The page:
I have other things to say on the subject, but for right now, I will just provide some links that I want to think about more deeply. Maybe you will too.

Ecological footprint

Radical Simplicity

Tuesday, May 24, 2005

Be Nice to Nettles!

Did you know that in the UK this is national be nice to nettles week?

I didn't, when I wrote my post about nettles below, but I do now!

We are Friends of the Bluejay People.

Dave and I say this, sometimes, half jokingly.

Bluejays are funny, clever, bossy and gregarious. Plus they are gorgeous. We both like them. So we give them peanuts. Peanuts are their favorite snack.

Dave used to work as a social worker, and on his lunch hour he would go to the park and eat his sandwich. He also brought along some peanuts to feed the squirrels. But the bluejays would steal them from the squirrels. At first, he thought they were just doing it to be greedy, he didn't think they could actually eat something that big. But we looked it up, and sure enough, they do indeed eat peanuts and they love them. So ever since we have put peanuts out for the bluejays wherever we have lived. And consequently, we have had noisy gangs of bluejays hanging around at each of our old apts, and now in our house.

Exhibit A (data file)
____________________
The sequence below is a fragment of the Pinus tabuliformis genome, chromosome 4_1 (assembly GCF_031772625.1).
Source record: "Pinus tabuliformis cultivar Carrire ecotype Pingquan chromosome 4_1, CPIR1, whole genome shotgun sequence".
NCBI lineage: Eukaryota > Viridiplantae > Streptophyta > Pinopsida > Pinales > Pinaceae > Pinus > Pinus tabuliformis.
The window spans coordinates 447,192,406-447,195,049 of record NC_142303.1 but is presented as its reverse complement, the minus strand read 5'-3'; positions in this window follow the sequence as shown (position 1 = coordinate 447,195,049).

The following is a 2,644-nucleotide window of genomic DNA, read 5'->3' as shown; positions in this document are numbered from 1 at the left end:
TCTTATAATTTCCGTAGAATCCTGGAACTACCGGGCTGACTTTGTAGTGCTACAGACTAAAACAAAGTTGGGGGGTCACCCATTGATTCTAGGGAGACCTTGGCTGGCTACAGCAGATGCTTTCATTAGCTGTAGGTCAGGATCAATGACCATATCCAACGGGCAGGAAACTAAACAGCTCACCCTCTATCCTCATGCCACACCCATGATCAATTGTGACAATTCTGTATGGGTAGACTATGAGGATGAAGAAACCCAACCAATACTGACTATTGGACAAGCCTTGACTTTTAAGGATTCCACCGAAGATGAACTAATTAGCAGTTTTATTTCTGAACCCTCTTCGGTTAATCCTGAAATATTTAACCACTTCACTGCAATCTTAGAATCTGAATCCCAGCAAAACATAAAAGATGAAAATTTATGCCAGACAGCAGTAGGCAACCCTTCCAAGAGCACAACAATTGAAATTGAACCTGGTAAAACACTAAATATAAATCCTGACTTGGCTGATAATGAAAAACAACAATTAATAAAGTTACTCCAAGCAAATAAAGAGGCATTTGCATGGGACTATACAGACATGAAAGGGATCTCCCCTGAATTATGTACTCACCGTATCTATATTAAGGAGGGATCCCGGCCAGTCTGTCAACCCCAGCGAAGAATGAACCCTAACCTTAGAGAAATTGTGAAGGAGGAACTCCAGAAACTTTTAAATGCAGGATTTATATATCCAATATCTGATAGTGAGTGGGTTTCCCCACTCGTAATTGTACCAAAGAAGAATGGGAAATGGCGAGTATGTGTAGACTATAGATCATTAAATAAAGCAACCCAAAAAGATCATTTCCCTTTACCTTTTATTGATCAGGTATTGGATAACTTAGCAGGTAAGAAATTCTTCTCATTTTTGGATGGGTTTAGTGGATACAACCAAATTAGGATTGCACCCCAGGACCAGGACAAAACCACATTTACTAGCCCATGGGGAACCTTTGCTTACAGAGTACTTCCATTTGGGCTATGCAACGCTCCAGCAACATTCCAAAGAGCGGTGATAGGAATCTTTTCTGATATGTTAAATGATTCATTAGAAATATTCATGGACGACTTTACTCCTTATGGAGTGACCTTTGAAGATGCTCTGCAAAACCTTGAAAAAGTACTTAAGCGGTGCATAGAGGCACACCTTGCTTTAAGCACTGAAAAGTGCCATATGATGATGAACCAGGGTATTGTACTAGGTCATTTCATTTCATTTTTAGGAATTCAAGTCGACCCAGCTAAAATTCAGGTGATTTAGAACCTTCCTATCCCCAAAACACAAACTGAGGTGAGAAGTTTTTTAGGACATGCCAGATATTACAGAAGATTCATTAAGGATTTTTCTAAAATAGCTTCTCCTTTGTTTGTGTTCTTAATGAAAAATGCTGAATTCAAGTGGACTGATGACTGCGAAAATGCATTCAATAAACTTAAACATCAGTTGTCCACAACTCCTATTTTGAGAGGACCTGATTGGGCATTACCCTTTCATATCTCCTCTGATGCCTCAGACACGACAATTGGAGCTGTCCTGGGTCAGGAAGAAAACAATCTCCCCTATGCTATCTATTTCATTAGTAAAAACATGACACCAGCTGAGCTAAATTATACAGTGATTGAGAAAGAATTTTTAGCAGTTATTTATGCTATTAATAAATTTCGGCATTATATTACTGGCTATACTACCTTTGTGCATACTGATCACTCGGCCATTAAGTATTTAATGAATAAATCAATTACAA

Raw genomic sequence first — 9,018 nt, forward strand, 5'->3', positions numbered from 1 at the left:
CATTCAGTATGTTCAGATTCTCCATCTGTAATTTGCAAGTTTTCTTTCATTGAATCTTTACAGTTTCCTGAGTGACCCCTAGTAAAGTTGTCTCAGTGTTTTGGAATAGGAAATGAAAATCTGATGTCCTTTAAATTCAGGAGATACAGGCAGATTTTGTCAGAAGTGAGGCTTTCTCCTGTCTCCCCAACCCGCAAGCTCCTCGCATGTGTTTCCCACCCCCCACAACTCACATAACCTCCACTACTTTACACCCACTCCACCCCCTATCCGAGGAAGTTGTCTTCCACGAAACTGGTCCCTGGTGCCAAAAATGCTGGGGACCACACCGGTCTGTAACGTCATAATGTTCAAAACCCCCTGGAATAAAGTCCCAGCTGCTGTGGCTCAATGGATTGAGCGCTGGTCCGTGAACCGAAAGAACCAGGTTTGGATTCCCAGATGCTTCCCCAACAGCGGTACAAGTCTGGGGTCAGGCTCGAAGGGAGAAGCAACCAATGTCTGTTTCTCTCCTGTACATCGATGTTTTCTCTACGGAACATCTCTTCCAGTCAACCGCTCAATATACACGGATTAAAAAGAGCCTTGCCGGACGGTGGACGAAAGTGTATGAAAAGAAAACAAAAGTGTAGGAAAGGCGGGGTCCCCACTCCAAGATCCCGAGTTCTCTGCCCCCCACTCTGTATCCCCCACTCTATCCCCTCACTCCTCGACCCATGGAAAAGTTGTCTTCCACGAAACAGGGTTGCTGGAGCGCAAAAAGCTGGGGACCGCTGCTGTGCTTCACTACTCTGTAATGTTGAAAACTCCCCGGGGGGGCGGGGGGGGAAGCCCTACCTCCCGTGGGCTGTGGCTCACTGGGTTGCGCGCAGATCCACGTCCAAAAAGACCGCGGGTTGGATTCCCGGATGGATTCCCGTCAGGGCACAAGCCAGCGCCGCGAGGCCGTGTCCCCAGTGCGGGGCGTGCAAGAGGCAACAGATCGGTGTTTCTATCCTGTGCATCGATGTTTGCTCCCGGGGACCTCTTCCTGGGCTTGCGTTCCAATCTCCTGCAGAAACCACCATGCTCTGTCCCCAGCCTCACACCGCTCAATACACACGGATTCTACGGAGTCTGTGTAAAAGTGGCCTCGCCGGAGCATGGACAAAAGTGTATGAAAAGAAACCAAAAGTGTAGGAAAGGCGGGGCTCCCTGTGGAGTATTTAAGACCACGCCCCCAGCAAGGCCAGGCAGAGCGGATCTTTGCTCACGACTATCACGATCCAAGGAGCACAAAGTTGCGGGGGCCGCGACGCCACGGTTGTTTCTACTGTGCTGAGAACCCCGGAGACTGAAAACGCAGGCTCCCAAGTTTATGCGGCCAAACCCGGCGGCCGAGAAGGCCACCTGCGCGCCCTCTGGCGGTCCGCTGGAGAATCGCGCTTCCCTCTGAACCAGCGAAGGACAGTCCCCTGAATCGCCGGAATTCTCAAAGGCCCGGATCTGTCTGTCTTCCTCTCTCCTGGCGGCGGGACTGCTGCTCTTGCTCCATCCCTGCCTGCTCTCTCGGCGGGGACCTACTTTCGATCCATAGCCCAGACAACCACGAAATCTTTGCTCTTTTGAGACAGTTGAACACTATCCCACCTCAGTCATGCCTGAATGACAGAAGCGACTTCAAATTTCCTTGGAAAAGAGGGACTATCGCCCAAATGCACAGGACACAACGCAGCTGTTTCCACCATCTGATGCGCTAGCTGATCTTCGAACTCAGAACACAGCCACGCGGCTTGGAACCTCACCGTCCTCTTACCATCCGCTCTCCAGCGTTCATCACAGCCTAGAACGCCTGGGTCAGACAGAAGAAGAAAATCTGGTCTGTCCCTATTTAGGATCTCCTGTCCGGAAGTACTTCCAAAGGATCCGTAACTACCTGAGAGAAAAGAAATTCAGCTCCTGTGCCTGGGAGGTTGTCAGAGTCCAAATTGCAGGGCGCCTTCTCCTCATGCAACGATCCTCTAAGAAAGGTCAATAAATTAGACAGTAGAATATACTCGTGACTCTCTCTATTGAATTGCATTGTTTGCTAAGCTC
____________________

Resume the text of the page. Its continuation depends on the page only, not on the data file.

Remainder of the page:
I said they are noisy, and they are. They make a variety of noises and we know them all. The funniest one is they have figured out where our bedroom is, and they JUMP on the roof of our bedroom repeatedly until we wake up and feed them. I'm not kidding! Then they look in our bedroom windows and squawk at us.

We also have a lot of wasps that live around our house, and these I consider pests. I know they probably have a good reason for being there, I should leave them alone. But I don't. I want them to go away. Sometimes I spray them with poison too. Even though I shouldn't. But, well, who's perfect? Anyway: the wasps and I are having a sort of war over the house.

Every year we get a wasp's nest in our bedroom skylight window. And it's in a spot that's very hard to get at with poisonous spray. And we can't knock it down either. Unless we get a big ladder and climb on the roof and risk being stung by many wasps while on a ladder. Which neither of us wants to do.